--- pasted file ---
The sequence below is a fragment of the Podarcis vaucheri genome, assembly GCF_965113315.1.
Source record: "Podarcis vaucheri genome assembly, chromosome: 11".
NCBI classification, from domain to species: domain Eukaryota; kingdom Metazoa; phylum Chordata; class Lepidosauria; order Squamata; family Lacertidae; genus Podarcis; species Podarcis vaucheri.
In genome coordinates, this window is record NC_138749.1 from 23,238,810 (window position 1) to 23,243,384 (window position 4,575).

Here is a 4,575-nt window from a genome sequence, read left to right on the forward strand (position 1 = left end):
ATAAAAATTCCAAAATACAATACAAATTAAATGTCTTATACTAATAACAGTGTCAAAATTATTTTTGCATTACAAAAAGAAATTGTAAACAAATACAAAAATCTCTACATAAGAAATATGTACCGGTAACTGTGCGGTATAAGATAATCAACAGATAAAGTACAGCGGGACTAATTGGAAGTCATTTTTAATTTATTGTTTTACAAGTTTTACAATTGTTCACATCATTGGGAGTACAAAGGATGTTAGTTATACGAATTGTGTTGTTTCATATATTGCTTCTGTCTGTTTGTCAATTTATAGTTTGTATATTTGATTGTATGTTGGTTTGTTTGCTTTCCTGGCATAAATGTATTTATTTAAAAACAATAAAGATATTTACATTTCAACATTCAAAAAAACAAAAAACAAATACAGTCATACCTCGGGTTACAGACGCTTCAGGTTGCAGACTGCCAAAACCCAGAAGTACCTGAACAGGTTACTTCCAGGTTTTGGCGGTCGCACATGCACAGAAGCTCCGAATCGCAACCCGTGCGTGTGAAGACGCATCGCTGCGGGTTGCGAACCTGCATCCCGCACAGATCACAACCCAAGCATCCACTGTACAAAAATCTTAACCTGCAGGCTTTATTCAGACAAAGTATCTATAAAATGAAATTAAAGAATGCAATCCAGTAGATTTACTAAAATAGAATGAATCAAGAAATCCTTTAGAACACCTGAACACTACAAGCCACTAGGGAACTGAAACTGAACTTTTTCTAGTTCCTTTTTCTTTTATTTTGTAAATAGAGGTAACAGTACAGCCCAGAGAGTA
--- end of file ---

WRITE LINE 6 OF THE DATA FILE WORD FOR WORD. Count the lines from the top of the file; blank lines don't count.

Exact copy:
ATAAAAATTCCAAAATACAATACAAATTAAATGTCTTATACTAATAACAGTGTCAAAATTATTTTTGCATTACAAAAAGAAATTGTAAACAAATACAAAAATCTCTACATAAGAAATATGTACCGGTAACTGTGCGGTATAAGATAATCAACAGATAAAGTACAGCGGGACTAATTGGAAGTCATTTTTAATTTATTGTTTTACAAGTTTTACAATTGTTCACATCATTGGGAGTACAAAGGATGTTAGTTATACGAATTGTGTTGTTTCATATATTGCTTCTGTCTGTTTGTCAATTTATAGTTTGTATATTTGATTGTATGTTGGTTTGTTTGCTTTCCTGGCATAAATGTATTTATTTAAAAACAATAAAGATATTTACATTTCAACATTCAAAAAAACAAAAAACAAATACAGTCATACCTCGGGTTACAGACGCTTCAGGTTGCAGACTGCCAAAACCCAGAAGTACCTGAACAGGTTACTTCCAGGTTTTGGCGGTCGCACATGCACAGAAGCTCCGAATCGCAACCCGTGCGTGTGAAGACGCATCGCTGCGGGTTGCGAACCTGCATCCCGCACAGATCACAACCCAAGCATCCACTGTACAAAAATCTTAACCTGCAGGCTTTATTCAGACAAAGTATCTATAAAATGAAATTAAAGAATGCAATCCAGTAGATTTACTAAAATAGAATGAATCAAGAAATCCTTTAGAACACCTGAACACTACAAGCCACTAGGGAACTGAAACTGAACTTTTTCTAGTTCCTTTTTCTTTTATTTTGTAAATAGAGGTAACAGTACAGCCCAGAGAGTA